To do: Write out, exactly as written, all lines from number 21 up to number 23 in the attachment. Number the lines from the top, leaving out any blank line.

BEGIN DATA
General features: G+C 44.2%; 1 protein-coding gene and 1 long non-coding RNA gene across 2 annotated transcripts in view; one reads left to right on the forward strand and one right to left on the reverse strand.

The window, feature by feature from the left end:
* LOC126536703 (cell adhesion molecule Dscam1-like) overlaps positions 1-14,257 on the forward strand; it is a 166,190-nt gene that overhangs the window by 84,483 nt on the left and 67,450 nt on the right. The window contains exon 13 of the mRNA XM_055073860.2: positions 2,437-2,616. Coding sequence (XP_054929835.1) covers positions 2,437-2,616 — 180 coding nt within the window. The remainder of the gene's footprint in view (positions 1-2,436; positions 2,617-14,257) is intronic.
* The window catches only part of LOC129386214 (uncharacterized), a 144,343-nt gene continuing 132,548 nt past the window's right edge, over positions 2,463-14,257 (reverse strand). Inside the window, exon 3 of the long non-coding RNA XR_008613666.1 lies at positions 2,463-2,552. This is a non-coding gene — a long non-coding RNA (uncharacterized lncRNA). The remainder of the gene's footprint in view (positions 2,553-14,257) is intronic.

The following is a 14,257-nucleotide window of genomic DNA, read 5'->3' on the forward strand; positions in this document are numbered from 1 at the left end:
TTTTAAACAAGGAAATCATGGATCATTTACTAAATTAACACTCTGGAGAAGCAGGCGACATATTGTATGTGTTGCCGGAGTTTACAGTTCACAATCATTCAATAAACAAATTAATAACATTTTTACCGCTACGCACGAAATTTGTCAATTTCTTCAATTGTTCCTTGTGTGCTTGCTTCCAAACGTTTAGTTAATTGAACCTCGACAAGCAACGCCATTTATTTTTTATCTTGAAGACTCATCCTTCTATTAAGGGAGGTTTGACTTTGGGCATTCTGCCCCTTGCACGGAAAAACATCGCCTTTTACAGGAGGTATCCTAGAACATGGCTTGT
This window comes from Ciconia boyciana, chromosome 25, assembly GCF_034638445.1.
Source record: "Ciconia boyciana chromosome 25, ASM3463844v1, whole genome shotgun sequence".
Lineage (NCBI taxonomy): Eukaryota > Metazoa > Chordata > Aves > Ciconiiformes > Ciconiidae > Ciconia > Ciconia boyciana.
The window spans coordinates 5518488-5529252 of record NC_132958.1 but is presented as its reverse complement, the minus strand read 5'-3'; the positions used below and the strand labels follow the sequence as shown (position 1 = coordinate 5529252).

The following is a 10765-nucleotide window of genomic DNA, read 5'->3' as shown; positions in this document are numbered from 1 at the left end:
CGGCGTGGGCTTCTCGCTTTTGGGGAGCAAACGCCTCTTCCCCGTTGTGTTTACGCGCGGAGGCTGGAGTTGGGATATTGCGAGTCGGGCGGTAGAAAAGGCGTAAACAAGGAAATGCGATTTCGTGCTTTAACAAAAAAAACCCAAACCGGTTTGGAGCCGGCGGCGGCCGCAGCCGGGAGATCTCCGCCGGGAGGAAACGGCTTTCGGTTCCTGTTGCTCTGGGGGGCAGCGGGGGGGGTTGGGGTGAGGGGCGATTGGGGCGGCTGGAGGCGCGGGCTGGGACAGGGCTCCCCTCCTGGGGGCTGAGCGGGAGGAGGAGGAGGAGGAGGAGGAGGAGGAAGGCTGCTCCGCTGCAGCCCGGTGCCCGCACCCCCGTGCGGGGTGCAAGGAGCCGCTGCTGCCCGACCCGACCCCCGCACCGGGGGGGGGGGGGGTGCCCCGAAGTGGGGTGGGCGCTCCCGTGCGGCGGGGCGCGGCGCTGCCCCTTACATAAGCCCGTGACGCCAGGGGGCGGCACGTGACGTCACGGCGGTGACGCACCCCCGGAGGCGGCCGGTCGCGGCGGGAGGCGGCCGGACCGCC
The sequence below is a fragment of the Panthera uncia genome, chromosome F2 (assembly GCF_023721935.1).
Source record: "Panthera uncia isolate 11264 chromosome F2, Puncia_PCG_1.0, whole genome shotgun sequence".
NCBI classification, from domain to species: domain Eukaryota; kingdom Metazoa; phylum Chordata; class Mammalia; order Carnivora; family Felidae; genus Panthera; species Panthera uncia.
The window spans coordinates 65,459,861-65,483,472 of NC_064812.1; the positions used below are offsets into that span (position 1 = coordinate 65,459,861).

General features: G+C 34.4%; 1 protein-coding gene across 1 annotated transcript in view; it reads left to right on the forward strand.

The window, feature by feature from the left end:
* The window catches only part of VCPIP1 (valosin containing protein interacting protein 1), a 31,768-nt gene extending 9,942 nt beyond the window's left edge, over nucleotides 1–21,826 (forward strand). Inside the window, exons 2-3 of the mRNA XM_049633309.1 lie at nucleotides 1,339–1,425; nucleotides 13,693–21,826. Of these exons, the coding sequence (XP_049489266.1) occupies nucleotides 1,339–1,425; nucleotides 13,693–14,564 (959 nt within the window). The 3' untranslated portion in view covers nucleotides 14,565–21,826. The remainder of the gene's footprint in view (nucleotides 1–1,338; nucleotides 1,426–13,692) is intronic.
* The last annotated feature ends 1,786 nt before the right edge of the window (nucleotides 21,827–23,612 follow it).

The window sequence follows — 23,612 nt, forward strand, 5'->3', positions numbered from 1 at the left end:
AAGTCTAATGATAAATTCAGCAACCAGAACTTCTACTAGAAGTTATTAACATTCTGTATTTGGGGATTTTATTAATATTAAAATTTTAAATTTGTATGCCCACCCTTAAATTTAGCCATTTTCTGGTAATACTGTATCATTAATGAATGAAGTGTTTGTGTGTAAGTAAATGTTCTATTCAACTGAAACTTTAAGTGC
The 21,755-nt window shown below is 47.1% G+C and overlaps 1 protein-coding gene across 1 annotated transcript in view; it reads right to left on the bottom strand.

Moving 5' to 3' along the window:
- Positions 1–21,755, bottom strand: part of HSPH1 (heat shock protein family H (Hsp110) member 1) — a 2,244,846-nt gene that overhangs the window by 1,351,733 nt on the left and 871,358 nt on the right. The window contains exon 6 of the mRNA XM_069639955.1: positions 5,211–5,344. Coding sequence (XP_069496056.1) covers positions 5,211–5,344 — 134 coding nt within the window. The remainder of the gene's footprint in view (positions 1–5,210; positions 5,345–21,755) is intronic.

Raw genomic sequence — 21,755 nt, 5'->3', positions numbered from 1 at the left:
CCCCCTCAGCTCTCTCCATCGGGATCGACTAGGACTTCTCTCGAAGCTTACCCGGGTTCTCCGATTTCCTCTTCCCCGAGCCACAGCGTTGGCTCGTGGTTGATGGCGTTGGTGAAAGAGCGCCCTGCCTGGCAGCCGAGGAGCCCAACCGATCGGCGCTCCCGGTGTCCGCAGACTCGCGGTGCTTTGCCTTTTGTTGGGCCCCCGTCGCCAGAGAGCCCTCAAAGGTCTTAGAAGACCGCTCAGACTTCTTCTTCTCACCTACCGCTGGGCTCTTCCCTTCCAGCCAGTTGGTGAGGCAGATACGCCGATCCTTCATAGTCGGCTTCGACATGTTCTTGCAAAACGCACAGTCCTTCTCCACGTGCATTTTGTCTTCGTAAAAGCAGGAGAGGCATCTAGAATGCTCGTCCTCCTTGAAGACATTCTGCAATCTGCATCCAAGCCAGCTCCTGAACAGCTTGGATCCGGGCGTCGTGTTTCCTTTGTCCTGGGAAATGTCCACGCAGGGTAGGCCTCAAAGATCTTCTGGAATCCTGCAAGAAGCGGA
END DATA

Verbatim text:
The window sequence follows — 23,612 nt, forward strand, 5'->3', positions numbered from 1 at the left end:
AAGTCTAATGATAAATTCAGCAACCAGAACTTCTACTAGAAGTTATTAACATTCTGTATTTGGGGATTTTATTAATATTAAAATTTTAAATTTGTATGCCCACCCTTAAATTTAGCCATTTTCTGGTAATACTGTATCATTAATGAATGAAGTGTTTGTGTGTAAGTAAATGTTCTATTCAACTGAAACTTTAAGTGC
The 21,755-nt window shown below is 47.1% G+C and overlaps 1 protein-coding gene across 1 annotated transcript in view; it reads right to left on the bottom strand.